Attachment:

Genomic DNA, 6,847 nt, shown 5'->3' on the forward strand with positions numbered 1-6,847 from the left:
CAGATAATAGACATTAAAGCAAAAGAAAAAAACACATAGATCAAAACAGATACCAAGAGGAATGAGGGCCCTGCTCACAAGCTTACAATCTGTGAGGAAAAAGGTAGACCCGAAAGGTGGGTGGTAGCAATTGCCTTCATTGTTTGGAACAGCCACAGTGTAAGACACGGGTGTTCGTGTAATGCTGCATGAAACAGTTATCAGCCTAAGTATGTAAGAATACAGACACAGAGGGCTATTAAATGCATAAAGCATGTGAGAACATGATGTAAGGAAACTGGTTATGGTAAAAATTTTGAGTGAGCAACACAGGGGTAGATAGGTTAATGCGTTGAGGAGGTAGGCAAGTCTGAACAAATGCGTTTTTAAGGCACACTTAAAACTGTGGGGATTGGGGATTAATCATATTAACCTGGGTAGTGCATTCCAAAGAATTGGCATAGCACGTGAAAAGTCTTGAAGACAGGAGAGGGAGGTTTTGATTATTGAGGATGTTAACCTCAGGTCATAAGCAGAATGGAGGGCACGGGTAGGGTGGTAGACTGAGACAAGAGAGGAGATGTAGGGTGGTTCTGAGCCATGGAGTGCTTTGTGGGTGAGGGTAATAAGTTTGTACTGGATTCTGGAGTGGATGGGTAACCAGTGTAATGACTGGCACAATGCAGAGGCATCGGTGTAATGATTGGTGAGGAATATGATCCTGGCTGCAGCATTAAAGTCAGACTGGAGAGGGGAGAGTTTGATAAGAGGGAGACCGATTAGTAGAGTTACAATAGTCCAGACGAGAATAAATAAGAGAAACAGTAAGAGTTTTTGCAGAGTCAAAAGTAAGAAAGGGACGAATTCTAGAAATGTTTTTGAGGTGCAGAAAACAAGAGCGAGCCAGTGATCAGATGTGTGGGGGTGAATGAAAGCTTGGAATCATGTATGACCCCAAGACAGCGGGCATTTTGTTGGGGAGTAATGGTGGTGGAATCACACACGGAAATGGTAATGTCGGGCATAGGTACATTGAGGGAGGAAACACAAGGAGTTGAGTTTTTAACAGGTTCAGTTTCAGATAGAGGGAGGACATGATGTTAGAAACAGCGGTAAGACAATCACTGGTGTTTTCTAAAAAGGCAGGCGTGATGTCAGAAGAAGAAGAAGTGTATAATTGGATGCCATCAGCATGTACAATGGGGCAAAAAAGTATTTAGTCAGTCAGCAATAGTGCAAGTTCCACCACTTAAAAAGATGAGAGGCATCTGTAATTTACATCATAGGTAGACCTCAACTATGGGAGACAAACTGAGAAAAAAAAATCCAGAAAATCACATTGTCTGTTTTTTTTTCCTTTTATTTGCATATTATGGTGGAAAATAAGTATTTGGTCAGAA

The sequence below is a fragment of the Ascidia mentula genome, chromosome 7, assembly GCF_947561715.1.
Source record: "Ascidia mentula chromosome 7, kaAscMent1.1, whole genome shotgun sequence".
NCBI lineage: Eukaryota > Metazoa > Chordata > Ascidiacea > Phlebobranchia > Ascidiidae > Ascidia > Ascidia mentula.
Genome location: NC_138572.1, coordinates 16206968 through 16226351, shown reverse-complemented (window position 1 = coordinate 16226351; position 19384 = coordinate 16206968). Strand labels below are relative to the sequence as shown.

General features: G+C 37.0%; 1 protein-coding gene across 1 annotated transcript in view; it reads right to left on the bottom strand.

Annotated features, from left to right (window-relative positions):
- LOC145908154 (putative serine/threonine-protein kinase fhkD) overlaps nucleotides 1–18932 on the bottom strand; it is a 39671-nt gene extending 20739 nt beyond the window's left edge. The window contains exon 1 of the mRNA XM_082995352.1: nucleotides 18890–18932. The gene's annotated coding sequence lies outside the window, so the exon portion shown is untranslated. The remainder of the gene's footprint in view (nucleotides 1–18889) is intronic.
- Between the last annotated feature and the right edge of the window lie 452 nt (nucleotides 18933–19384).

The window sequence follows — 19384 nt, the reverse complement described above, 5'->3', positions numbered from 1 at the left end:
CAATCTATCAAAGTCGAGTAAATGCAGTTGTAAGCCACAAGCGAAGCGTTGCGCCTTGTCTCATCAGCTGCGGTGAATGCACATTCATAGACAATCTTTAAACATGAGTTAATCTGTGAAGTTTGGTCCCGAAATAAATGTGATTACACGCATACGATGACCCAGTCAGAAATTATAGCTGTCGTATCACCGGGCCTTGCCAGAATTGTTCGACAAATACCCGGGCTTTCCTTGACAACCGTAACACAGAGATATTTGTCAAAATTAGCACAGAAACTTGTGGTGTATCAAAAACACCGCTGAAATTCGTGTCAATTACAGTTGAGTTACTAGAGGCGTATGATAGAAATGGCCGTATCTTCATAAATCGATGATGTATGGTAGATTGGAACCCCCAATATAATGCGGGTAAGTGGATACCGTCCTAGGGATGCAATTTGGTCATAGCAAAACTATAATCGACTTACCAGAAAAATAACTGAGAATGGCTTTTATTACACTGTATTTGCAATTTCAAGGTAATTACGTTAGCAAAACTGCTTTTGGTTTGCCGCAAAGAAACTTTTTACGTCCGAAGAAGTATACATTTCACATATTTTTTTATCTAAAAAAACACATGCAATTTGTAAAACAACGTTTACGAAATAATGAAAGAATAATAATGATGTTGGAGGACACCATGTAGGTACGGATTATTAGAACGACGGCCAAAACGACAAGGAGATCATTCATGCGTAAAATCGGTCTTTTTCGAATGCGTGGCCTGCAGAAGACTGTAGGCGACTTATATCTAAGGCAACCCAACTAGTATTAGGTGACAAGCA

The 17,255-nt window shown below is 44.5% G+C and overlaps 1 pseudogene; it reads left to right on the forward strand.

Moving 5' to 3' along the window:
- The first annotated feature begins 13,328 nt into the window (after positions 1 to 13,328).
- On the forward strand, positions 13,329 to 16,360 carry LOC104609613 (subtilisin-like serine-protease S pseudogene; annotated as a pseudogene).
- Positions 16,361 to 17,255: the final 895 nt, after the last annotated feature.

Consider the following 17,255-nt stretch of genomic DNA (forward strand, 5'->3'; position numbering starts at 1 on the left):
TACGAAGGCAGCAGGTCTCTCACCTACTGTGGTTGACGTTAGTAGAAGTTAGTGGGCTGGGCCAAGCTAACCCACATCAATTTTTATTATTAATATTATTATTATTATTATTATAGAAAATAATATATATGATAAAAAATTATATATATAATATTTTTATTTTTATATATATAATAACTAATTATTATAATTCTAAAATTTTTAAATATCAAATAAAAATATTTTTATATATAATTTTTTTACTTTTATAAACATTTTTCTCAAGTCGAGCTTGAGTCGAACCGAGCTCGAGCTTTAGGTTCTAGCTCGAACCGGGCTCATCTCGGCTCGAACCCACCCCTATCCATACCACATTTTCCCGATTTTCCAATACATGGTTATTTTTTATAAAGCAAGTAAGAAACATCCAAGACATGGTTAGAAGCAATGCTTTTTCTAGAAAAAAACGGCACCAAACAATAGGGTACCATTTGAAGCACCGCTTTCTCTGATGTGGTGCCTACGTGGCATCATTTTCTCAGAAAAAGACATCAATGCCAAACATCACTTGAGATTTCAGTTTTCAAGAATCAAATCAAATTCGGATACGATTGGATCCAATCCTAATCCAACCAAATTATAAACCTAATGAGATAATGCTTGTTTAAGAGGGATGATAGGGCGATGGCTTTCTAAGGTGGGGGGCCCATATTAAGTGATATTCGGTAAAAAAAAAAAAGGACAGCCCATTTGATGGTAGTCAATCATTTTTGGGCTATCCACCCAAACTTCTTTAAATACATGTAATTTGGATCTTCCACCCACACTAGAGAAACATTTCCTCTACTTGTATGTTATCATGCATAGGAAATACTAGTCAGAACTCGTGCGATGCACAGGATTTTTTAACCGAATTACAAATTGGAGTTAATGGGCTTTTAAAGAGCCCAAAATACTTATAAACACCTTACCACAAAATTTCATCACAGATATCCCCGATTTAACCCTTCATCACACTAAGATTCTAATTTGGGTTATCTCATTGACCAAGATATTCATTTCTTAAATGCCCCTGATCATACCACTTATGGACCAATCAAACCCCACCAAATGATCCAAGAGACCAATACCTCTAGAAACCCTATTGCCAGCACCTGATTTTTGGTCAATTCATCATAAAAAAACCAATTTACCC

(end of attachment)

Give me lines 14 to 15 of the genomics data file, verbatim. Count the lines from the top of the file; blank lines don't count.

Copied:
Moving 5' to 3' along the window:
- The first annotated feature begins 13,328 nt into the window (after positions 1 to 13,328).